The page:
9. Number of reconciliation exceptions. Reconciliation exceptions are typically caused be the inability of an IAM platform to reliably tie an identity to an account in a target system. This is usually the result of manual entry errors (that is, user names or unique identifiers are not matched), or worse yet, of an account created by backdoor channels. These exceptions should trend toward zero over time, and any spikes should trigger a thorough investigation and further discussion.
10. Separation of duty violations. Examples of separation of duty violations include developers who have admin access to production databases and traders who can submit and approve their own transactions. These are more difficult to catch and measure, given their sophistication and cross-application nature, but are also the riskiest to miss, given the potential damage that could be inflicted if they're exploited. Exploitations of these problems are the kind that often make headlines. The organization should implement preventive controls to monitor these violations, report them and orchestrate their remediation.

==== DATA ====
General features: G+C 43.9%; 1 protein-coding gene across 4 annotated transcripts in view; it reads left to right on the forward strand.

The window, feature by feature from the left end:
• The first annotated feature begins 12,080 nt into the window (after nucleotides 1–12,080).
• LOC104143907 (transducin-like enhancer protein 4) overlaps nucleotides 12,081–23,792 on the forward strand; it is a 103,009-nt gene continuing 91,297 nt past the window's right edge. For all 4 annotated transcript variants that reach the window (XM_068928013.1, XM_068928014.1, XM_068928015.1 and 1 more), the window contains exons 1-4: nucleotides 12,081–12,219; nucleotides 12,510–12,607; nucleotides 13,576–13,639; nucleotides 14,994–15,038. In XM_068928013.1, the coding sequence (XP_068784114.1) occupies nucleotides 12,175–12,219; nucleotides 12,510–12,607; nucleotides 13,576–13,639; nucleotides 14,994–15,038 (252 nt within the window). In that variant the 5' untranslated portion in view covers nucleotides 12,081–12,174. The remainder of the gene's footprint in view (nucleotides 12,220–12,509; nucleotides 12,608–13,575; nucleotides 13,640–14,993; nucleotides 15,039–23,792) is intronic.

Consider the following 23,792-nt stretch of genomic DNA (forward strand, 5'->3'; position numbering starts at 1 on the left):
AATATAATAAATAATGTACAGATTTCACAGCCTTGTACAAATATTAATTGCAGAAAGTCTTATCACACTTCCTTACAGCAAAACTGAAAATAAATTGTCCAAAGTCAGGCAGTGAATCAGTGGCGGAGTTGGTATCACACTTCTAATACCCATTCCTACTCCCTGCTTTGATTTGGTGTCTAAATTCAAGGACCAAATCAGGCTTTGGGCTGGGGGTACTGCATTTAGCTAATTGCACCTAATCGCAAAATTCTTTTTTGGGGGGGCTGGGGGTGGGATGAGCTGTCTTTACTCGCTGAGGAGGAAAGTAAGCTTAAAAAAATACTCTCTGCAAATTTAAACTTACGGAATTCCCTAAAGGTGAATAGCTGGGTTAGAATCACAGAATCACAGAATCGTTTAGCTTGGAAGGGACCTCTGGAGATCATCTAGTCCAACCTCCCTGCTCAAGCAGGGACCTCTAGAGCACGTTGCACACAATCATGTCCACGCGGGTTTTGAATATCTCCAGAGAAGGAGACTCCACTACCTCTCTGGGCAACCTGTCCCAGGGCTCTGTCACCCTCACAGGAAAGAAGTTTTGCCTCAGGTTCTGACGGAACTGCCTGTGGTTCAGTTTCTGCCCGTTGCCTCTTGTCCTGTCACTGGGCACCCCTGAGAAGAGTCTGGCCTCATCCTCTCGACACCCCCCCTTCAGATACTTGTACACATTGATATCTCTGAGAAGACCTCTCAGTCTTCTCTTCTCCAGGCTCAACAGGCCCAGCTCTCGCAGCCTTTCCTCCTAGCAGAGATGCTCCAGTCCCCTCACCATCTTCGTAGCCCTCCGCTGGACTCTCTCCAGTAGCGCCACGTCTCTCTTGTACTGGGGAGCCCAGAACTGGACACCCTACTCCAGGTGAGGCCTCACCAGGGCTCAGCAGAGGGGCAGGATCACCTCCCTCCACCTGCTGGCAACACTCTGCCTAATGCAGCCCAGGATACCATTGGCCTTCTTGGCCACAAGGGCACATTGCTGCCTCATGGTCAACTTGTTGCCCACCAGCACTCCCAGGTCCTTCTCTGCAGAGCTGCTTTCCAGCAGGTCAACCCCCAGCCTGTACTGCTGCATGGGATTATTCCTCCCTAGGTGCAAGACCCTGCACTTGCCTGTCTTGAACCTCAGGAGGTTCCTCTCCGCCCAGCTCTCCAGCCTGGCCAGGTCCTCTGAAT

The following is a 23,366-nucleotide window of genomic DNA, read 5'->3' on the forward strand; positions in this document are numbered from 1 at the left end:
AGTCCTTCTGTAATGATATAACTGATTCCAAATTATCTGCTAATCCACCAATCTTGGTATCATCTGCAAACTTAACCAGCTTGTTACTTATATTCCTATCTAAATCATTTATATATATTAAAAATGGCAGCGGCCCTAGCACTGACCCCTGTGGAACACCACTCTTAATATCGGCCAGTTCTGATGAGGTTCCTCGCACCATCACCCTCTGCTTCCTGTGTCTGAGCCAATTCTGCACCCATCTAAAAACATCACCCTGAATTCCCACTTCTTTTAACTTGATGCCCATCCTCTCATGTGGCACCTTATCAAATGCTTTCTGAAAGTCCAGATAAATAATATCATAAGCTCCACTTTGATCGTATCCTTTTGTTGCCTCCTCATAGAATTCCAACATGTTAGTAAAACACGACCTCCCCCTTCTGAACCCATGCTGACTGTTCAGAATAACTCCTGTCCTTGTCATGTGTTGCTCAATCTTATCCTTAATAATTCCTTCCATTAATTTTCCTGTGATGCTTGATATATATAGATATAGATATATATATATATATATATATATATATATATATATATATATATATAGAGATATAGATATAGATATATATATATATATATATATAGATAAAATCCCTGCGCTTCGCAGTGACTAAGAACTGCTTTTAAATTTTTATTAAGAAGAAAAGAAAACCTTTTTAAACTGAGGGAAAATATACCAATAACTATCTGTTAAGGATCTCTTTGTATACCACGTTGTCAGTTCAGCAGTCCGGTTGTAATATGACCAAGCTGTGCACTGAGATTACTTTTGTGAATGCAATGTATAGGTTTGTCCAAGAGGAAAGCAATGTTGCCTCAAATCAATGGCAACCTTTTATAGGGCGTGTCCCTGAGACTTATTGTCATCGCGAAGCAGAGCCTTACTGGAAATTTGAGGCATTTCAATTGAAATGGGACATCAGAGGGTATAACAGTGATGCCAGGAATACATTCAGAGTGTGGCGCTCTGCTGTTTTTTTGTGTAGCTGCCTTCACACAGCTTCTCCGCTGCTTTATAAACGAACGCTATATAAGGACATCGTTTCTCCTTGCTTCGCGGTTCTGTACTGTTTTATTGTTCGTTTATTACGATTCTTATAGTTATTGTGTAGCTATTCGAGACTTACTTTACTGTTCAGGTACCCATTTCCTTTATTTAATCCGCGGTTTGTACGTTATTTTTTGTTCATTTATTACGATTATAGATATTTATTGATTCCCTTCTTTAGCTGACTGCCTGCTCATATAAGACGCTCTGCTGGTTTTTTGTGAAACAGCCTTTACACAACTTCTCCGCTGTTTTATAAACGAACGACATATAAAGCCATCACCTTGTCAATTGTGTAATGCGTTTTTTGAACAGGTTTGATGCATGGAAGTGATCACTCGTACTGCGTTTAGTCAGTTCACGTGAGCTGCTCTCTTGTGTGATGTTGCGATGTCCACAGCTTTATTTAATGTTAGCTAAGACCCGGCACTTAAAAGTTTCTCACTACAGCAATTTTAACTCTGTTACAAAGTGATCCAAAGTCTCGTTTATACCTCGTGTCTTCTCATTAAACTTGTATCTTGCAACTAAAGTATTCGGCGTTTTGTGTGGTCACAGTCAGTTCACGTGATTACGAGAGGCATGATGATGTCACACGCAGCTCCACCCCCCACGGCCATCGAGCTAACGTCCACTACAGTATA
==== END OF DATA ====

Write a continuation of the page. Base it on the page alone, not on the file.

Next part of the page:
It's often hard to understand the scope and ramifications of these kinds of people and process breakdowns until you take concrete steps to address them. That is part of the reason IAM and identity governance are perceived as daunting and, at times, painful. But only with metrics can the organization measure its effectiveness and success in efficiently managing user access, and make the necessary adjustments to reap significant security, compliance and operational benefits. If you have started an identity governance initiative, do your best to track some of these metrics--you'll be glad you did.
Frank Villavicencio leads Identropy's Managed Identity Services business.